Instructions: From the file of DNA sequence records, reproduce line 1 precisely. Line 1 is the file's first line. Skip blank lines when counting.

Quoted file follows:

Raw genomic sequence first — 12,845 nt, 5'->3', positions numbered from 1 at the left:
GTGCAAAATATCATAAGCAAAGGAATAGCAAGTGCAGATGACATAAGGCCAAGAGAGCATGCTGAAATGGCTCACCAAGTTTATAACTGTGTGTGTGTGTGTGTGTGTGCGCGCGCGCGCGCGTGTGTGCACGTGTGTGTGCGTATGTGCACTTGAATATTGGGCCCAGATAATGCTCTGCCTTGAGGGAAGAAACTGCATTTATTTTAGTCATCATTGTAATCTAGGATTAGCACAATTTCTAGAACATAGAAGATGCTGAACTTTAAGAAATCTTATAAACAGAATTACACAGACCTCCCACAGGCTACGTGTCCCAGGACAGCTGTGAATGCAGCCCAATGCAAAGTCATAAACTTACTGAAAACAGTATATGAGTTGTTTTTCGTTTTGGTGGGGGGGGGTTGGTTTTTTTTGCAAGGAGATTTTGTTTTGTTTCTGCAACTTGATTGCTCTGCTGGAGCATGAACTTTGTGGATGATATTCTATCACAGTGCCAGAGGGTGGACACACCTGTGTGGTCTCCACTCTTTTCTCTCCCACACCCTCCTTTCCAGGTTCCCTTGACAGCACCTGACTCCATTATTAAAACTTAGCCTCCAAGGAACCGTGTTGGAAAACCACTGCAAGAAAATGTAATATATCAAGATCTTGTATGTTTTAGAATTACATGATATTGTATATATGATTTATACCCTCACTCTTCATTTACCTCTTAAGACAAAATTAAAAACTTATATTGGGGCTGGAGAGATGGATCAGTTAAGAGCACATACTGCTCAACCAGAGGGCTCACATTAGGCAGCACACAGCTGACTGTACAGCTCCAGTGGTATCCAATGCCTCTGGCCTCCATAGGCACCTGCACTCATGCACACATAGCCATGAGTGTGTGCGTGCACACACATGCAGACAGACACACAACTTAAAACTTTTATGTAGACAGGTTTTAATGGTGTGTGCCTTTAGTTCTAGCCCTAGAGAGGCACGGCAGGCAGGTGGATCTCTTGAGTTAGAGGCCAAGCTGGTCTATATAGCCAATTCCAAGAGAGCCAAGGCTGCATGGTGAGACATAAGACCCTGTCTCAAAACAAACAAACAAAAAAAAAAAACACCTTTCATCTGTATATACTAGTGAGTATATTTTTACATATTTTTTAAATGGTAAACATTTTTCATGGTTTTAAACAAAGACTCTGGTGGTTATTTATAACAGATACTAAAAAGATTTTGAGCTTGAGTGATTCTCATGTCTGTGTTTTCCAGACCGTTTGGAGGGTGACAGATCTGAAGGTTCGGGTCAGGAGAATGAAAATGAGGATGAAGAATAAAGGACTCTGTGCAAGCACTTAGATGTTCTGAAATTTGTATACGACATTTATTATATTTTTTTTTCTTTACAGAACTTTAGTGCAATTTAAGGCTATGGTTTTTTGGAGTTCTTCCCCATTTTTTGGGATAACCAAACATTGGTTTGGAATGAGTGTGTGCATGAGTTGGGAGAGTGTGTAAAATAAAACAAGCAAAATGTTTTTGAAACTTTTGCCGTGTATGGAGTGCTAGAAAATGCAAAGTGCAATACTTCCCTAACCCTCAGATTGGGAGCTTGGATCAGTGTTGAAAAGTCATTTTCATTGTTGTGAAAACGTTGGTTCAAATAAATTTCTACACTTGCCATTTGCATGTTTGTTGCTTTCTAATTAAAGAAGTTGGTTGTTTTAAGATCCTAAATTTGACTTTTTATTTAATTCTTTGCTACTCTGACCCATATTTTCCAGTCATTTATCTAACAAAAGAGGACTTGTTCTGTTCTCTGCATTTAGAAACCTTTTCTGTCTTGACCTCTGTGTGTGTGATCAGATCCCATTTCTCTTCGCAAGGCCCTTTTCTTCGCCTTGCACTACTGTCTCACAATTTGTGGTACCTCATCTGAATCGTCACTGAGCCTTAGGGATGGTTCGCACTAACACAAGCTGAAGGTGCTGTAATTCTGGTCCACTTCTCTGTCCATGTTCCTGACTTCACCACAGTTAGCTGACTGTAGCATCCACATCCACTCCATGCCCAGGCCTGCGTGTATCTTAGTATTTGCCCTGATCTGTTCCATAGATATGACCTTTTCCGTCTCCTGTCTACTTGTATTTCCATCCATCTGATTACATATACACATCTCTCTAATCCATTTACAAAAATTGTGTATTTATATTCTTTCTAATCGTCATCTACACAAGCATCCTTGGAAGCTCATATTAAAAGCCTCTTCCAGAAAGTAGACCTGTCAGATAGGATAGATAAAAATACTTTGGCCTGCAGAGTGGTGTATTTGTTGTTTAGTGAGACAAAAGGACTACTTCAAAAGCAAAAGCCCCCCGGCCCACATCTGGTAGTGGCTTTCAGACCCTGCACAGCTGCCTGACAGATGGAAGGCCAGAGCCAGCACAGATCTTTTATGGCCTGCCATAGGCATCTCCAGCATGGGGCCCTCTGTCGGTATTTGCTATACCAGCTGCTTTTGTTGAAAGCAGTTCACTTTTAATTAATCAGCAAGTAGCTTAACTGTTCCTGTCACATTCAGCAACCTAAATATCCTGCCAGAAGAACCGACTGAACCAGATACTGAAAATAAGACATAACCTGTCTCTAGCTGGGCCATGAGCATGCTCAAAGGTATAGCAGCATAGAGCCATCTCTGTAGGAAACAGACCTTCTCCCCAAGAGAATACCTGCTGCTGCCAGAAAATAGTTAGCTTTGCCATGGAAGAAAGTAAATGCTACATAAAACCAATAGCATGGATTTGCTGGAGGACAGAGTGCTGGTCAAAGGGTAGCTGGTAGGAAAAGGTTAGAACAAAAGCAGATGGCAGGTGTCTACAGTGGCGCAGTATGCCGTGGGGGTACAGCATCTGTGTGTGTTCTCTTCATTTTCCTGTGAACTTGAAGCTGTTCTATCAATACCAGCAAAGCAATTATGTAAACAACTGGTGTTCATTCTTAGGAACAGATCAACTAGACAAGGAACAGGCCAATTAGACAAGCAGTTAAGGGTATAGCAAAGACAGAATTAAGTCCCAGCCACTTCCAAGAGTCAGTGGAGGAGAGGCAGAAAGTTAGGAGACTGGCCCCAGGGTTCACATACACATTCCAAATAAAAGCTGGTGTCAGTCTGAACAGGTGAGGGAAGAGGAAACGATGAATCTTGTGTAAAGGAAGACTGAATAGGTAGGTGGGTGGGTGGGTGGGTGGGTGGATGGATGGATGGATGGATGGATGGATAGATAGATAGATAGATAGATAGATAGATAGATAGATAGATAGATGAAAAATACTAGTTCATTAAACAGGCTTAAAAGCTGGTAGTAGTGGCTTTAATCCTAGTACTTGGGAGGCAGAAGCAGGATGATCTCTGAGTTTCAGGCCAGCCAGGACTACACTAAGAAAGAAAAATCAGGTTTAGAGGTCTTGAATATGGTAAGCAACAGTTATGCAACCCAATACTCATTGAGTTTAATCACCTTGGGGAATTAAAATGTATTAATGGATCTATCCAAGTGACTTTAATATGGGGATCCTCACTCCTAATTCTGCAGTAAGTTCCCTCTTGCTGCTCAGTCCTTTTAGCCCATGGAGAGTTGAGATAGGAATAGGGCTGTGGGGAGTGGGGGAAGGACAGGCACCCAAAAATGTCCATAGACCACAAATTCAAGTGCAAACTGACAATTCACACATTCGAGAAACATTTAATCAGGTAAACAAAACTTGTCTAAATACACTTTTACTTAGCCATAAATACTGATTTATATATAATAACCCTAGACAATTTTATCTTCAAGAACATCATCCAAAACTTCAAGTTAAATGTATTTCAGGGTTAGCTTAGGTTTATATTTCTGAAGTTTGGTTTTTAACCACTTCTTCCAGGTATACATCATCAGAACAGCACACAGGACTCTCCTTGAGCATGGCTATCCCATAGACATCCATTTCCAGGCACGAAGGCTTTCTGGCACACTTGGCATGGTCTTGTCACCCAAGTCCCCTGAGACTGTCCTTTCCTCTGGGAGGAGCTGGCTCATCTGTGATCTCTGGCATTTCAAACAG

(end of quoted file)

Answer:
Raw genomic sequence first — 12,845 nt, 5'->3', positions numbered from 1 at the left: